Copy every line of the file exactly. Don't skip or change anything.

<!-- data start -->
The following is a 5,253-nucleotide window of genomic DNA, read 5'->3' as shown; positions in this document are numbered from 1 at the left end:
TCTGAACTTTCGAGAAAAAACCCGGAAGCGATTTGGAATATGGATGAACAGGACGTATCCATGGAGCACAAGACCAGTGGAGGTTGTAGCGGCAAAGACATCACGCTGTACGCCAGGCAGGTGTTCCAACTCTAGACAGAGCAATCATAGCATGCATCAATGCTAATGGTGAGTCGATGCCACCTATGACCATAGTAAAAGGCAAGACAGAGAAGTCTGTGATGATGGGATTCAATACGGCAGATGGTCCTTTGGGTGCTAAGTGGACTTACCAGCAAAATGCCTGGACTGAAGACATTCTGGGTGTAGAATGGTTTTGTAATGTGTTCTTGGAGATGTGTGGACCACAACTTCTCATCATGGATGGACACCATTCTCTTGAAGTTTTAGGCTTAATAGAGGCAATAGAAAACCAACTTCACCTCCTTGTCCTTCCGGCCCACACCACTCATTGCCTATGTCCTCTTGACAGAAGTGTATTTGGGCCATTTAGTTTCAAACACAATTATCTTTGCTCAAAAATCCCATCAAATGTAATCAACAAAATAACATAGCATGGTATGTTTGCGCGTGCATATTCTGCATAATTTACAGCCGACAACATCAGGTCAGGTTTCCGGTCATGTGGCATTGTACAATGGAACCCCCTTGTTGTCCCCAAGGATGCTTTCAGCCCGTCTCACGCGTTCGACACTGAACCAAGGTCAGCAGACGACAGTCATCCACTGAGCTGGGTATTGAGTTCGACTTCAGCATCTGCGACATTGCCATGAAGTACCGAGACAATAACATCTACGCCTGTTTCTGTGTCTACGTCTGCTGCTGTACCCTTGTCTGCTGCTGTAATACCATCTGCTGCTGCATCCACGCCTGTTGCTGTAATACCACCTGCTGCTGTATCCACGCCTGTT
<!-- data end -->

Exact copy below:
The following is a 5,253-nucleotide window of genomic DNA, read 5'->3' as shown; positions in this document are numbered from 1 at the left end:
TCTGAACTTTCGAGAAAAAACCCGGAAGCGATTTGGAATATGGATGAACAGGACGTATCCATGGAGCACAAGACCAGTGGAGGTTGTAGCGGCAAAGACATCACGCTGTACGCCAGGCAGGTGTTCCAACTCTAGACAGAGCAATCATAGCATGCATCAATGCTAATGGTGAGTCGATGCCACCTATGACCATAGTAAAAGGCAAGACAGAGAAGTCTGTGATGATGGGATTCAATACGGCAGATGGTCCTTTGGGTGCTAAGTGGACTTACCAGCAAAATGCCTGGACTGAAGACATTCTGGGTGTAGAATGGTTTTGTAATGTGTTCTTGGAGATGTGTGGACCACAACTTCTCATCATGGATGGACACCATTCTCTTGAAGTTTTAGGCTTAATAGAGGCAATAGAAAACCAACTTCACCTCCTTGTCCTTCCGGCCCACACCACTCATTGCCTATGTCCTCTTGACAGAAGTGTATTTGGGCCATTTAGTTTCAAACACAATTATCTTTGCTCAAAAATCCCATCAAATGTAATCAACAAAATAACATAGCATGGTATGTTTGCGCGTGCATATTCTGCATAATTTACAGCCGACAACATCAGGTCAGGTTTCCGGTCATGTGGCATTGTACAATGGAACCCCCTTGTTGTCCCCAAGGATGCTTTCAGCCCGTCTCACGCGTTCGACACTGAACCAAGGTCAGCAGACGACAGTCATCCACTGAGCTGGGTATTGAGTTCGACTTCAGCATCTGCGACATTGCCATGAAGTACCGAGACAATAACATCTACGCCTGTTTCTGTGTCTACGTCTGCTGCTGTACCCTTGTCTGCTGCTGTAATACCATCTGCTGCTGCATCCACGCCTGTTGCTGTAATACCACCTGCTGCTGTATCCACGCCTGTT